Despite what many of your sellers may believe, procurement is not where good sales deals go to die. A shift in your team’s mindset about when and how to communicate with professional buyers can increase opportunities and create great deals. As a sales leader, your negotiation strategy should help your sellers communicate the value of your offering and mitigate risk for the buyer.
These six truths can help your sellers demystify the professional buyer and understand how to successfully work with procurement to negotiate winning deals:
Professional Buyers Care About More Than Lowering the Price
This is perhaps the biggest myth and misperception most sales people hold true about professional buyers; and they victimize themselves by accepting it as fact. In reality, nothing could be further from the truth. Unfortunately, price negotiations do represent one of the more visible ways that Professional Buyers get measured. It’s easy to believe that price is their only interest, but in reality, there are many other interests that supersede their focus on lowering price.
Professional Buyers Don’t Make the Final Decision
Professional Buyers rarely own the business issue or problem related to the products and services you are selling. They are buying on behalf of the people and functions in their organization who do own that business problem. In other words, they all have internal customers they are trying to satisfy. Despite the independence and power they may project, the reality is that their job is to buy what the business issue owner wants them to buy. While they do have corporate standards to enforce, the last thing they want to do is disappoint their internal customers, especially members of senior management focused on achieving strategic objectives.
Professional Buyers Have Challenging Performance Metrics
Professional Buyers often struggle with a tough internal dilemma when they perceive that satisfying the needs of their internal customers puts them at odds with achieving their own performance metrics. They frequently have personal performance targets related to cost reduction, diversifying spend, minimizing commitment and enforcing terms and conditions.
Unfortunately, if they’re disconnected from early sales conversations about your company’s capabilities and differentiators, professional buyers may prioritize their own interests over those of the business issue owner. It’s equally problematic when sellers de-prioritize (or ignore) the professional buyer's performance metrics. The bottom line is that no single item or interest exists independent of the others and all are important considerations in shaping a great deal. As a sales leader, teach your team to help professional buyers make an informed decision, not to take ownership of conflicting priorities.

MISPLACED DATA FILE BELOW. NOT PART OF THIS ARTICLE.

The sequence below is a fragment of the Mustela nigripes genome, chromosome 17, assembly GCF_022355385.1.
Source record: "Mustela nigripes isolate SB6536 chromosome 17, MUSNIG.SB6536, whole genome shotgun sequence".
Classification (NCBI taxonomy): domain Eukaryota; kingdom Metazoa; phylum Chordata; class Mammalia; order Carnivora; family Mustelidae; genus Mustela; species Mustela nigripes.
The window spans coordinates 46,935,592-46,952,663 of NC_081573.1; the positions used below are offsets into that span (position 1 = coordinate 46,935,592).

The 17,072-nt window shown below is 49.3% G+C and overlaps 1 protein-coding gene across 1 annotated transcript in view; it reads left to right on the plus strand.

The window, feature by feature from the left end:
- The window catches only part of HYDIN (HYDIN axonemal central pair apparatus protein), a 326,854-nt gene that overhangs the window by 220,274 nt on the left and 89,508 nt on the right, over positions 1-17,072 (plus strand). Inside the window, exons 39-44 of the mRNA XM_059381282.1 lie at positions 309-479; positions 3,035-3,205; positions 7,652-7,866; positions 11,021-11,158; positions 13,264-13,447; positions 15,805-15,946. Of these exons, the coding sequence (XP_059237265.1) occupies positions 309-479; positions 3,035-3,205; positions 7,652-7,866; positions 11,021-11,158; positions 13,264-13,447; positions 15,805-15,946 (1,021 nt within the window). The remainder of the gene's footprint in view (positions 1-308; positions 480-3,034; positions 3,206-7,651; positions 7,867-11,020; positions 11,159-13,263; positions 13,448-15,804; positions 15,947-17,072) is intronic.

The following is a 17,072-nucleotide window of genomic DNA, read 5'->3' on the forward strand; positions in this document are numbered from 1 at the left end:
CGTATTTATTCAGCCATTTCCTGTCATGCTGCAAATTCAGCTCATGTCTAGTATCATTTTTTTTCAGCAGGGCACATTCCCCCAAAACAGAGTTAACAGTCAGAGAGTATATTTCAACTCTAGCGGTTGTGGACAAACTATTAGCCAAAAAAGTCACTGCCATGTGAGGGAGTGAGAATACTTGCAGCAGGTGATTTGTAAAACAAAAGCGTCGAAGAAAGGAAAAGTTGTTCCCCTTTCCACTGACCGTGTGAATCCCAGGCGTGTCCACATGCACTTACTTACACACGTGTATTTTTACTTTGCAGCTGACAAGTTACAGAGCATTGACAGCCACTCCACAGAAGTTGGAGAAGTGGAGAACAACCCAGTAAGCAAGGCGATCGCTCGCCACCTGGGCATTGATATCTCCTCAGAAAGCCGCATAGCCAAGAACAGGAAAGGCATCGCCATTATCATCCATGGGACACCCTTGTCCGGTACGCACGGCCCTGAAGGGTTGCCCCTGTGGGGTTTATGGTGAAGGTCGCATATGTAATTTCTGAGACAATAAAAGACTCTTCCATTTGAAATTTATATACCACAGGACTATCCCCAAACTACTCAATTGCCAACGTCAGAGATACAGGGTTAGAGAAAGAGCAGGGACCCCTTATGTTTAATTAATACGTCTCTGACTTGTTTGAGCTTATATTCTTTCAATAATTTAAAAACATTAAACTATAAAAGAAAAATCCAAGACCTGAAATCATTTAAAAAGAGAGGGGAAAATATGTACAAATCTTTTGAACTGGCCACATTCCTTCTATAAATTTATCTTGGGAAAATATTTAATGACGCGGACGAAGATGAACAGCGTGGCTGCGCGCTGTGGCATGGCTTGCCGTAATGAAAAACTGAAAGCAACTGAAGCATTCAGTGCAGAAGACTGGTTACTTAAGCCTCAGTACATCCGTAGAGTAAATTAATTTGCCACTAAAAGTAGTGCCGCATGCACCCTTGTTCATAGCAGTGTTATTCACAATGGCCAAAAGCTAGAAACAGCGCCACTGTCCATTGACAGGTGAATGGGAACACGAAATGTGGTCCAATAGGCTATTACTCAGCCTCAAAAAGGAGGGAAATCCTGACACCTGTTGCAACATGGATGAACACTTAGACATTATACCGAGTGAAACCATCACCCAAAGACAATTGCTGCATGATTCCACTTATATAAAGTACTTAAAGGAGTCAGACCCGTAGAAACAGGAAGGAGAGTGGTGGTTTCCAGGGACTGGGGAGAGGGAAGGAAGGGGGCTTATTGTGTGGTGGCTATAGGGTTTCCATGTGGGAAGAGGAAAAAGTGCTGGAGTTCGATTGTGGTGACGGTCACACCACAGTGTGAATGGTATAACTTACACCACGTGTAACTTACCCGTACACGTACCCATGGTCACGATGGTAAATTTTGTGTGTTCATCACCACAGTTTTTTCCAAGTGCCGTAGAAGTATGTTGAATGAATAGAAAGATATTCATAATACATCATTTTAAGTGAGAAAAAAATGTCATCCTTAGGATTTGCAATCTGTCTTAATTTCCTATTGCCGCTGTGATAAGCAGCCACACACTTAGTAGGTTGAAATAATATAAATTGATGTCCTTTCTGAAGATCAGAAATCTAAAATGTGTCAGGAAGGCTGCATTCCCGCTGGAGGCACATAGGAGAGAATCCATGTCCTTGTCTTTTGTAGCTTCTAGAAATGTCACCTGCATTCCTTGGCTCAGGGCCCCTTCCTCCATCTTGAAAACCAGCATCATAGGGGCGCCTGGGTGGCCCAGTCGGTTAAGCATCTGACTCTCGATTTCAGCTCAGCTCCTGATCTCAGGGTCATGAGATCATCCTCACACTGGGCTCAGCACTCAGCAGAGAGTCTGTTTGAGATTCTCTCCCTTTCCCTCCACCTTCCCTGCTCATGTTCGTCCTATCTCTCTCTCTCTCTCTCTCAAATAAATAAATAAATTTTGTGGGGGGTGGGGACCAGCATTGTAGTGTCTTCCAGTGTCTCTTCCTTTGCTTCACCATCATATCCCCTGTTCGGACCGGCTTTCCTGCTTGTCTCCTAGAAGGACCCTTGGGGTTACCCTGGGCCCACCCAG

Professional Buyers Frequently Lack Subject Matter Expertise
In many situations, professional buyers need help from subject matter experts to fully understand and appreciate the differences between the supplier solutions they are being asked to consider. When they lack this expertise, it becomes more difficult to negotiate agreements quickly. Teach your sales team to help professional buyers understand the required capabilities for the project and why those requirements are so important. They’ll earn a position as a trusted resource for this and future purchase decisions.
Professional Buyers May Only Understand Zero Sum Negotiations
Professional buyers likely learned about negotiation the same way most of us learned about it – through their life experience. The dominant view of negotiation that most of us learn through our life experience is a zero-sum approach. This approach is often referred to as "old school" negotiating. To improve your team’s negotiating effectiveness, teach them to help buyers see the benefits of a value-based approach to negotiation. Effectively managing tactics of your own value-based negotiation approach can influence a shift in a buyer’s zero-sum approach.
When in Doubt, Most Professional Buyers Default to Price
In their attempt to gain leverage over the seller, professional buyers may mistakenly (or purposely) minimize other important decision criteria. Ironically, this self-imposed denial actually makes them a less informed buyer, unable to effectively distinguish between alternatives. To justify their purchase recommendation to their internal customer, they usually default to the easiest criteria to see – price. There’s an old saying in sales negotiation that applies here – "All the sins of our sales process come home to roost in the final stage of negotiation with a professional buyer." Your team’s upstream efforts to establish the foundational components of value will pay huge dividends later in the negotiation process. It’s the way world-class sales negotiators head off potential issues long before they ever surface.
As a sales leader, sharing these six truths about professional buyers can shift your team’s mindset and increase their opportunities to create great deals.